Judgments. We all have them.
One way to successfully deal with powerful yet jumbled forces – those with a tendency to bring us down, block our progress, otherwise be in the way of what we want to achieve – is to separate them out into discreet parts, to be managed individually. Like breaking a large, complex program into separate projects, or a project into phases and tasks, managing judgement can be handled the same way: in bite-size parts.
A couple of months ago I saw Shirzad Chamine, author of Positive Intelligence, presenting at Wharton. He was practicing his TED Talk, which I encourage you to watch–20 minutes–while you’re having lunch one day. I was moved by the presentation, intrigued by the notion that our judges – he aptly calls them saboteurs — could be discreetly defined and that the “good forces” –our sage voices in positive intelligence lingo–can be employed to our benefit. I was delighted by the free assessments on his website, which provide a quick glimpse into what might be tripping me up, and of course I thought about how to apply this with clients battling their own limiting beliefs.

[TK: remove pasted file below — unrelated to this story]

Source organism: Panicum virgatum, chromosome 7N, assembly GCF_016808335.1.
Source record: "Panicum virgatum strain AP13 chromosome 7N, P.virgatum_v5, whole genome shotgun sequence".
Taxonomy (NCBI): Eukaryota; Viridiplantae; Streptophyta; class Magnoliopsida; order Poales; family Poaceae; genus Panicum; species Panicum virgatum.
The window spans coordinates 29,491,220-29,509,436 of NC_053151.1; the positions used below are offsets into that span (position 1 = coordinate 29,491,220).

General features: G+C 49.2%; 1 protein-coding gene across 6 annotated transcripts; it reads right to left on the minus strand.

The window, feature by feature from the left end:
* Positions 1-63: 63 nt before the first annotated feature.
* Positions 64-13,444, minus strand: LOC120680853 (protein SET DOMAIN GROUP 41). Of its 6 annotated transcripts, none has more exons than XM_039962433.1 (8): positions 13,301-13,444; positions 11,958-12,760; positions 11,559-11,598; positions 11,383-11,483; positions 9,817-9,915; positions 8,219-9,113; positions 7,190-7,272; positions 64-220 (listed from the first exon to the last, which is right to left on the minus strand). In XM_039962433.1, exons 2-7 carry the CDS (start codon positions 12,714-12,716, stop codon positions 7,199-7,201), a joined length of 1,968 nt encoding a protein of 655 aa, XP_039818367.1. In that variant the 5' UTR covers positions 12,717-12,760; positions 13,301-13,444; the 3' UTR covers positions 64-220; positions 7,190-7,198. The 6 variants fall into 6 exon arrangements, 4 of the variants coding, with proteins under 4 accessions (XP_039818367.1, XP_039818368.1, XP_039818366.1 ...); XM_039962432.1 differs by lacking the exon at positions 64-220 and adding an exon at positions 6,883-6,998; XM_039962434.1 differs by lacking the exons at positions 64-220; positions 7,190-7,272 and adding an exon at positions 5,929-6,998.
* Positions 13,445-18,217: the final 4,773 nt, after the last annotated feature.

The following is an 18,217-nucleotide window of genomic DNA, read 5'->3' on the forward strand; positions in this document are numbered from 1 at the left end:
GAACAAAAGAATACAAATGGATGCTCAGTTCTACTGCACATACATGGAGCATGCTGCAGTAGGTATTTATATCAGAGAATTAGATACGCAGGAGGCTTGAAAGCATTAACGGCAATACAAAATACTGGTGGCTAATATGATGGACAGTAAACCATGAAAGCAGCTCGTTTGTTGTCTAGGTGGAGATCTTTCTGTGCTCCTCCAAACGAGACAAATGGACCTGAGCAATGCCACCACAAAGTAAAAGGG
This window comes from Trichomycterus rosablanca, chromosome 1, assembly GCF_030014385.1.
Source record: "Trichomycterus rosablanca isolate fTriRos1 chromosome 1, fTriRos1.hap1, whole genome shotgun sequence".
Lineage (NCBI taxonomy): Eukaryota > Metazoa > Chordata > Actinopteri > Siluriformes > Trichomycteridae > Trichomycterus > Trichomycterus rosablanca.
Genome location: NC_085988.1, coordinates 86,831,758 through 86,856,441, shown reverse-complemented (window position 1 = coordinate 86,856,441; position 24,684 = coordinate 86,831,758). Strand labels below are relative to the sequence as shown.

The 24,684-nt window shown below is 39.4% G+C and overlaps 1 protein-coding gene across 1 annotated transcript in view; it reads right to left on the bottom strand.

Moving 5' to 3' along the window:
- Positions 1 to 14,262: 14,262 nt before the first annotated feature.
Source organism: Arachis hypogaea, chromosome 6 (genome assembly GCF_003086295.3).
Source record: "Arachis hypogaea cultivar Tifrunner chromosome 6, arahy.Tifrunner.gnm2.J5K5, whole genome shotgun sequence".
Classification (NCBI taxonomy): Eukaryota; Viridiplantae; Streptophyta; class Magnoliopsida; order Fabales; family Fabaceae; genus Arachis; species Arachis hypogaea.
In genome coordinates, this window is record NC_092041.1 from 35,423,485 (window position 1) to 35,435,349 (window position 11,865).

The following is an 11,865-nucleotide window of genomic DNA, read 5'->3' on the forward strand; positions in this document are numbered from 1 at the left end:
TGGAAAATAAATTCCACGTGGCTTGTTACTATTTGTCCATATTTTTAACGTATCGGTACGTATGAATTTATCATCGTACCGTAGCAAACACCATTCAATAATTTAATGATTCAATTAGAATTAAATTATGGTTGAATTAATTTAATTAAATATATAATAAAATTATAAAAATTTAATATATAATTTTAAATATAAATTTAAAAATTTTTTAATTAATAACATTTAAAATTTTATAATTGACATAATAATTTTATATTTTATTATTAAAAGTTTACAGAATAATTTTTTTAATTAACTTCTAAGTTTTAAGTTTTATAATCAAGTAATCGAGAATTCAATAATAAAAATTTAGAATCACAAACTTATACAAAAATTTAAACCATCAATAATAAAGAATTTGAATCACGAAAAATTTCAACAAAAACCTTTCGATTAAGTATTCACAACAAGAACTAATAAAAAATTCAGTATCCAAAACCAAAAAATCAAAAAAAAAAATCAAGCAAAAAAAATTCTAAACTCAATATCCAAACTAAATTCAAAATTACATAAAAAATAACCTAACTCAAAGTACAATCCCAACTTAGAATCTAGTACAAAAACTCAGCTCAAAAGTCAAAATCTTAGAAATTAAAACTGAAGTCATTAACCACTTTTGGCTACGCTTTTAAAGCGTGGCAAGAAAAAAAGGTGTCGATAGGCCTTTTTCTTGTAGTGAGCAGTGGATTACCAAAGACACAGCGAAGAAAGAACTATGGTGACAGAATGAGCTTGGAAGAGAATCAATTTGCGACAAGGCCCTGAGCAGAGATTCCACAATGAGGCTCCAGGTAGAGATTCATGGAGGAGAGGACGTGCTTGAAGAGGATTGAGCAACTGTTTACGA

Should you wish to explore it more, I can recommend his book, Positive Intelligence, for digging into the saboteurs that are getting in the way, and the sages that will be most helpful to cultivate.
Positive Intelligence – it’s what happened when positive psychology met emotional intelligence and –bam!—like peanut butter and chocolate, or the sensation you get from a York peppermint patty: a refreshingly hopeful look into something we all struggle with.